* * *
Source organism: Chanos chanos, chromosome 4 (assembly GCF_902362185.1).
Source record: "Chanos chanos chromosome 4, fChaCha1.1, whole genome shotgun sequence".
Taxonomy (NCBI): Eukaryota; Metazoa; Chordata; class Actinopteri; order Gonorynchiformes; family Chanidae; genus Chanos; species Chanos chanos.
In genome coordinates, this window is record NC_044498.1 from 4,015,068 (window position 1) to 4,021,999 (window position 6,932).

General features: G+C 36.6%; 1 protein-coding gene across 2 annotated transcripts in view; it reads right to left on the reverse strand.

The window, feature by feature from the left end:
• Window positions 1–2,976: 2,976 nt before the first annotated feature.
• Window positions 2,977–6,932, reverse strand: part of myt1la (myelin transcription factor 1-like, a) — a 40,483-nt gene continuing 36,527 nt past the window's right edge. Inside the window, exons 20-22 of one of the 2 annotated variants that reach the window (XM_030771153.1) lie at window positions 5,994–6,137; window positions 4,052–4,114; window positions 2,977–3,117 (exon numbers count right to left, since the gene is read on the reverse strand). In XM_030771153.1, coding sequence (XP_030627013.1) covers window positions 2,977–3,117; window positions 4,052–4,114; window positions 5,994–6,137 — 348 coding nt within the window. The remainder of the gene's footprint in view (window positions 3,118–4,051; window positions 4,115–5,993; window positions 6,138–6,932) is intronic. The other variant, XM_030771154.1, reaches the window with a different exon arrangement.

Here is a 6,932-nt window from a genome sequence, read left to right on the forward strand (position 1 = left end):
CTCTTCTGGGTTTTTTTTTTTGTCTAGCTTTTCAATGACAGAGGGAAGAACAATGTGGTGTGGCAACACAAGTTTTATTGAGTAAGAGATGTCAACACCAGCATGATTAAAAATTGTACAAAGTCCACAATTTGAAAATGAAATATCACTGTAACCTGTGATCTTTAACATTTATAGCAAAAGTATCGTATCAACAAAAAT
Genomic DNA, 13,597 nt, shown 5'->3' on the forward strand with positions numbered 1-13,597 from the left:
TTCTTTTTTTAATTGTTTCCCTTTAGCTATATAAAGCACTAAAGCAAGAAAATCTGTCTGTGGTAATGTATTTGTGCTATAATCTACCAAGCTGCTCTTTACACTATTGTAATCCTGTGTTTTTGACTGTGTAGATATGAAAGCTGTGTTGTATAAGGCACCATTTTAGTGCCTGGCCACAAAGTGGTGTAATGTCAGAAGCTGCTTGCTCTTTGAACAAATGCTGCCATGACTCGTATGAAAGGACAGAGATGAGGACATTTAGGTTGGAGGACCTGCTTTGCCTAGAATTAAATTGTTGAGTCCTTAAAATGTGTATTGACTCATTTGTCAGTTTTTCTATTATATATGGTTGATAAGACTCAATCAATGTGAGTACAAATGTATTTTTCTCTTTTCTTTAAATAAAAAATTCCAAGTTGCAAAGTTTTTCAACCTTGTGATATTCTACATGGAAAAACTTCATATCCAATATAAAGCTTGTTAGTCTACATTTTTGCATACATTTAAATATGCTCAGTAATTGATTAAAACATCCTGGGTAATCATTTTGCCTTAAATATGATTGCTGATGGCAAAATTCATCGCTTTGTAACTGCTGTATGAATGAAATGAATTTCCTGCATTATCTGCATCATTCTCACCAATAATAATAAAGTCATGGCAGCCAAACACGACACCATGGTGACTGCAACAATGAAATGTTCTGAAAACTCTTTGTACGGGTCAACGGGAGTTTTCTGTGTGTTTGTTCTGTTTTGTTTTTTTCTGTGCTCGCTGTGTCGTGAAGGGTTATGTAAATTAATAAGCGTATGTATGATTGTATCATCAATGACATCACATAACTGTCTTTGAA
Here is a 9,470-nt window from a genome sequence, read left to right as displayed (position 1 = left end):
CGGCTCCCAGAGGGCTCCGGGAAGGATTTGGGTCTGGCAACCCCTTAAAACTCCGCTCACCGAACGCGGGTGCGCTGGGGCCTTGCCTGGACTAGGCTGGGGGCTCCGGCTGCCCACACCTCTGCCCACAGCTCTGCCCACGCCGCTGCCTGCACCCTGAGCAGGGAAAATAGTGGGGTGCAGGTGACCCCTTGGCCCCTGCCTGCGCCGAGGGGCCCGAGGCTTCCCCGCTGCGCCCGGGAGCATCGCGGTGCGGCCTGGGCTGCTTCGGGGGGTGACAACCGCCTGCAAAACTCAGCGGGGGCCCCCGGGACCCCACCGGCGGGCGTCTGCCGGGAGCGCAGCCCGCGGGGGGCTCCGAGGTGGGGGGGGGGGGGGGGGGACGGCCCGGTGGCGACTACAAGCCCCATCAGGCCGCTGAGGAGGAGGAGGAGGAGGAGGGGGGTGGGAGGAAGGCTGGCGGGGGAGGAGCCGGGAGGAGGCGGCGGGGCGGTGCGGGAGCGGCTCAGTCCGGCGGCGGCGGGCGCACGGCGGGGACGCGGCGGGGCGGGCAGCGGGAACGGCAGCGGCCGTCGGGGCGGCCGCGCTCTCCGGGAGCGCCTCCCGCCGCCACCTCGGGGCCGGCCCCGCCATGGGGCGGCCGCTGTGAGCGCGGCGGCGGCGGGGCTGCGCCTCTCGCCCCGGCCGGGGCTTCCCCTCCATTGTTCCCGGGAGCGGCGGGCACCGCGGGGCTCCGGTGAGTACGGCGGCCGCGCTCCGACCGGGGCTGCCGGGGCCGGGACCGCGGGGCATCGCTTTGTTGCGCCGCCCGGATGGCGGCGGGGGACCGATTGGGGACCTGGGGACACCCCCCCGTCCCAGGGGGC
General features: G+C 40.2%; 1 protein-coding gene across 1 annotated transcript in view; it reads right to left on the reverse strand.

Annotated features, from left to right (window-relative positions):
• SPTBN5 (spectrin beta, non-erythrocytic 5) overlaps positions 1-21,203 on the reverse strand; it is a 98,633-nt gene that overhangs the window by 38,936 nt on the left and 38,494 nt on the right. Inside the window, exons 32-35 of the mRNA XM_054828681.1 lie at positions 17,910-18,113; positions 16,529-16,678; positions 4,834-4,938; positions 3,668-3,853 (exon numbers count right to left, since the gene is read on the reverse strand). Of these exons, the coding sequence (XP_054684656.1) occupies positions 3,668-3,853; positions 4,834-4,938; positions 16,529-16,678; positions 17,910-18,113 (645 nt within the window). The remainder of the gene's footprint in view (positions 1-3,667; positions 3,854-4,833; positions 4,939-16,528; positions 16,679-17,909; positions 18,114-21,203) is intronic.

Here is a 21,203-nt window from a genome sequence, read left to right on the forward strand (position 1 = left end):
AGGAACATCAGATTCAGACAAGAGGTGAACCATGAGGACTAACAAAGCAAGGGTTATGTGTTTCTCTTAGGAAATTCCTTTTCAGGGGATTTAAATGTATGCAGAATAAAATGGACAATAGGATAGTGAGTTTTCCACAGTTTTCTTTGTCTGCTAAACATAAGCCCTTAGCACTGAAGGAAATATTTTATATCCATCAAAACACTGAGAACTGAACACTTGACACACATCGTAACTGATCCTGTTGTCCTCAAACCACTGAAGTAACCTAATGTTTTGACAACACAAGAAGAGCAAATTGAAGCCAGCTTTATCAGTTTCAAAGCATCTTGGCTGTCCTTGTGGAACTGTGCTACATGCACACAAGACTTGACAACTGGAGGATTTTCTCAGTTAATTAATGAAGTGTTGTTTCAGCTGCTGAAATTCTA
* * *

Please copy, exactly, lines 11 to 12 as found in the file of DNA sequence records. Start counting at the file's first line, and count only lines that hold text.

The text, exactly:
Genomic DNA, 13,597 nt, shown 5'->3' on the forward strand with positions numbered 1-13,597 from the left:
TTCTTTTTTTAATTGTTTCCCTTTAGCTATATAAAGCACTAAAGCAAGAAAATCTGTCTGTGGTAATGTATTTGTGCTATAATCTACCAAGCTGCTCTTTACACTATTGTAATCCTGTGTTTTTGACTGTGTAGATATGAAAGCTGTGTTGTATAAGGCACCATTTTAGTGCCTGGCCACAAAGTGGTGTAATGTCAGAAGCTGCTTGCTCTTTGAACAAATGCTGCCATGACTCGTATGAAAGGACAGAGATGAGGACATTTAGGTTGGAGGACCTGCTTTGCCTAGAATTAAATTGTTGAGTCCTTAAAATGTGTATTGACTCATTTGTCAGTTTTTCTATTATATATGGTTGATAAGACTCAATCAATGTGAGTACAAATGTATTTTTCTCTTTTCTTTAAATAAAAAATTCCAAGTTGCAAAGTTTTTCAACCTTGTGATATTCTACATGGAAAAACTTCATATCCAATATAAAGCTTGTTAGTCTACATTTTTGCATACATTTAAATATGCTCAGTAATTGATTAAAACATCCTGGGTAATCATTTTGCCTTAAATATGATTGCTGATGGCAAAATTCATCGCTTTGTAACTGCTGTATGAATGAAATGAATTTCCTGCATTATCTGCATCATTCTCACCAATAATAATAAAGTCATGGCAGCCAAACACGACACCATGGTGACTGCAACAATGAAATGTTCTGAAAACTCTTTGTACGGGTCAACGGGAGTTTTCTGTGTGTTTGTTCTGTTTTGTTTTTTTCTGTGCTCGCTGTGTCGTGAAGGGTTATGTAAATTAATAAGCGTATGTATGATTGTATCATCAATGACATCACATAACTGTCTTTGAA